In Acts 14:22 it says, “Through many tribulations we must enter the kingdom of God.” It is not easy. It is difficult. You have to deny yourself, take up your cross, and follow Christ. Frankly, I’m convinced that most people think that heaven can be obtained on very easy terms: You pray a prayer; you raise your hand; you sign on the dotted line. It’s not so. The Luke passage which I read a moment ago indicates that the carelessness and the shoddiness and the flippancy of so many professors of Christ is unacceptable. Strive to enter in because many will try and not be able. Strive is agōnizomai, and it’s used of an athlete striving with every fiber in his being to win. It’s used in Colossians 4:12 of laboring fervently, and it’s used in 1 Timothy 6:12 of fighting. Believe me, it is a battle. Christianity does not come by sticking your hand in the air, signing a card, walking an aisle, praying a prayer. Matthew 11:12 says, “The kingdom of heaven suffers violence and the violent take it by force.” And Luke 16:16 says, “Every man presses into it.” Listen, becoming a Christian is a tremendous battle, and that’s why the kingdom entry is only for those who seek the Lord with all their heart, who come with passion.

     “You don’t sleep your way into the kingdom,” William Hendrickson wrote. “On the contrary, entrance into the kingdom,” he says, “requires earnest endeavor, untiring energy, utmost exertion. And this is true because Satan is mighty, has a large army of helpers, the demons. Has learned to use crafty methods and receives aid and support from his fifth column established in man’s very heart. Therefore, it takes vigorous men. Men who are eager to fight and to conquer, to overcome Satan and thus to take possession of the kingdom, of all the blessings of salvation. The kingdom,” he writes, “is not for weaklings, waverers, or compromisers. It is not for Balaam or the rich young ruler or Pilate or Demas. It is not won by means of deferred prayers, unfulfilled promises, broken resolutions, and hesitant testimonies. It is for strong and sturdy men like Joseph and Nathan and Elijah and Daniel and Mordecai and Peter and Stephen and Paul and Deborah and Esther and Lydia among the women.” The conflict is often fierce and it comes down to a willingness to deny myself and give up my life, to count the cost and be willing to pay the price to battle against my own pride, self-will, the battle against Satan and demons.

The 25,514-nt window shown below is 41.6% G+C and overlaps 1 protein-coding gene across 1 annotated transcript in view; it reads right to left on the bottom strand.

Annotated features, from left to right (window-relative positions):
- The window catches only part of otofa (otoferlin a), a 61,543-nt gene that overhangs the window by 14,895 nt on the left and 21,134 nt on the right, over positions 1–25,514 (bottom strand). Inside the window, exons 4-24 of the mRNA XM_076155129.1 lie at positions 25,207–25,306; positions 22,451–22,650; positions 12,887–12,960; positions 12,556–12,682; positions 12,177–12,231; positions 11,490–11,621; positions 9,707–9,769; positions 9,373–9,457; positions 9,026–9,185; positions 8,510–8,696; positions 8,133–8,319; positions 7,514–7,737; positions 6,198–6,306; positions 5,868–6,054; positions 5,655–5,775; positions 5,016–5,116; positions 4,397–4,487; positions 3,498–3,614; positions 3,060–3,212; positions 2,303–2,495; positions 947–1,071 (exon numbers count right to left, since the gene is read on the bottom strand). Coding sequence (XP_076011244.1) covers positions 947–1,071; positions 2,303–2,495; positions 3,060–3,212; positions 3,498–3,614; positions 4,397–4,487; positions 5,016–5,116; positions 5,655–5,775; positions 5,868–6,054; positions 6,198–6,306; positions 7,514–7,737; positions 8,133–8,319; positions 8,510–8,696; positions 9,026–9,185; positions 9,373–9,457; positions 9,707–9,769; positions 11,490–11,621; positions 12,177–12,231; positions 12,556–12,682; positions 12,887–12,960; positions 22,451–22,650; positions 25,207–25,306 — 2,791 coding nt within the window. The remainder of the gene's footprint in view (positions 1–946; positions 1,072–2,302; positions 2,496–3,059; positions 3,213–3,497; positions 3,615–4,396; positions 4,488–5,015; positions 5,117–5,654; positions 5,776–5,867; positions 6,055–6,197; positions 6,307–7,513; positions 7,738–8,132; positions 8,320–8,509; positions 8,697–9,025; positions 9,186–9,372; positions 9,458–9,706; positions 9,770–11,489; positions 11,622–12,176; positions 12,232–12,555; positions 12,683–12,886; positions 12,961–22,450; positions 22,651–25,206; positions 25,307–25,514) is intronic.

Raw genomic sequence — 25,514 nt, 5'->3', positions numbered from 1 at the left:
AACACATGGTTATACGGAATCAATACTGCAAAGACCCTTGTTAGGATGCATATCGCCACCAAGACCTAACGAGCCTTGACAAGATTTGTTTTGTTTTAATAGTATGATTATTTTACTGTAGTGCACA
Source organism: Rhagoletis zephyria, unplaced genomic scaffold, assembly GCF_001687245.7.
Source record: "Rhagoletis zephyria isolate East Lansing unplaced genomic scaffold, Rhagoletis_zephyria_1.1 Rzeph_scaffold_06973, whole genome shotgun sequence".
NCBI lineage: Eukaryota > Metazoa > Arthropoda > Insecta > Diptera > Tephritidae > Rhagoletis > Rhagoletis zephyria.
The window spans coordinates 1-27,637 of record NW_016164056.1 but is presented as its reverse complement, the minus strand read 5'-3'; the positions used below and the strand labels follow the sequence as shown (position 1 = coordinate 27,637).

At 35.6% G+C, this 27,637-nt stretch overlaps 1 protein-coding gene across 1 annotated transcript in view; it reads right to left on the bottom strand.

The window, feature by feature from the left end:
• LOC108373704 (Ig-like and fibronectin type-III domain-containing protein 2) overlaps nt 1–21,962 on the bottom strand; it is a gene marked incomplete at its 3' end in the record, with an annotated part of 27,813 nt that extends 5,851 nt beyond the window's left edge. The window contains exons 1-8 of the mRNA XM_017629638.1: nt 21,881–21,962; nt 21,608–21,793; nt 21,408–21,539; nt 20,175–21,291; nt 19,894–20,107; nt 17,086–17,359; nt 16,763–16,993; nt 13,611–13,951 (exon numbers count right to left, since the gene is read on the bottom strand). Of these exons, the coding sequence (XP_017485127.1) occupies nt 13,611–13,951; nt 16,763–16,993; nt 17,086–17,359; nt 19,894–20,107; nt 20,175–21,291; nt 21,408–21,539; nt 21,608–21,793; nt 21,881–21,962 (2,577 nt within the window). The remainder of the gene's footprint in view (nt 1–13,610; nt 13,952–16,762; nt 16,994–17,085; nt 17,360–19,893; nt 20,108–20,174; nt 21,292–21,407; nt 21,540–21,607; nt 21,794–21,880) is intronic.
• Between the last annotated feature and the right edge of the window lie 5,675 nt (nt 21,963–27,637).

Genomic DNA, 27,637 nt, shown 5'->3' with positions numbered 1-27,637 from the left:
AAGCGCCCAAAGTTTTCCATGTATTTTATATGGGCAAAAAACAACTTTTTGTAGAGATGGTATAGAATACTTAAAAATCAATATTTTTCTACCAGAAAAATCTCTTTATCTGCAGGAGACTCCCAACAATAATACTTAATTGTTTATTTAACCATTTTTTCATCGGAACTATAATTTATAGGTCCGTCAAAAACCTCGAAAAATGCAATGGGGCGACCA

And so you must enter. You must enter this narrow gate. You must enter alone, and you must enter with difficulty. Furthermore, you must enter naked. You can’t go through a turnstile with your baggage. It’s the gate of self-denial, friends. You have to strip your sin, your self, your self-righteousness. You go through with nothing, “Nothing in my hand I bring,” the writer said, “simply to the cross I cling.” You come through with nothing. The rich young ruler wasn’t willing. He wanted to hold on to his self-righteousness in Matthew 19, would not acknowledge his sin. He wanted to hold on to all of his riches and wouldn’t give it up. He wanted to run his own life, and he never came through the gate. You must come through with that Beatitude spirit, a beggar stripped and naked with nothing, mourning over your sinful condition, meek and humble and hungering for what you don’t have. You jettison all your self-righteousness, all your confidence. You receive the truth as a little child who has nothing to commend himself. You bow to the sentence of condemnation and you set your heart against sin. As Luke 14:28 says, “You count the cost.”

     All through this sermon, Jesus set the standard, the high and hard standard. And it’s still there. If you can bring anything in of your self-righteousness, you can’t get through. You have to be like the Publican in Luke 18, beating on his breast and saying, “Lord be merciful to me, a sinner.” Not like the Pharisee who paraded before God all his self-righteousness. Jesus said it was the Publican who went home justified. This is the death of cheap grace. This is the end of easy salvation. It’s not just, “Come to Jesus.” It is narrow, difficult. It involves a radical break and admission that you have nothing.

     And so you must enter; you must enter this narrow gate; you must enter it alone with difficulty, naked, and repentant. That’s the sixth element in this point. You must enter repentant. From the start, Jesus preached, “Repent, repent, repent.” Only a recognition of your sin will cause you to strip yourself naked. Spurgeon said, “You and your sins must separate, or you and your God will never come together. No one sin may you keep. They must all be given up. They must be brought out like the Canaanitish kings from the cave and be hanged up in the sun. You must forsake them all, abhor them, and ask the Lord to overcome them.” We turn from sin to serve the living God. Repentance – turning from sin.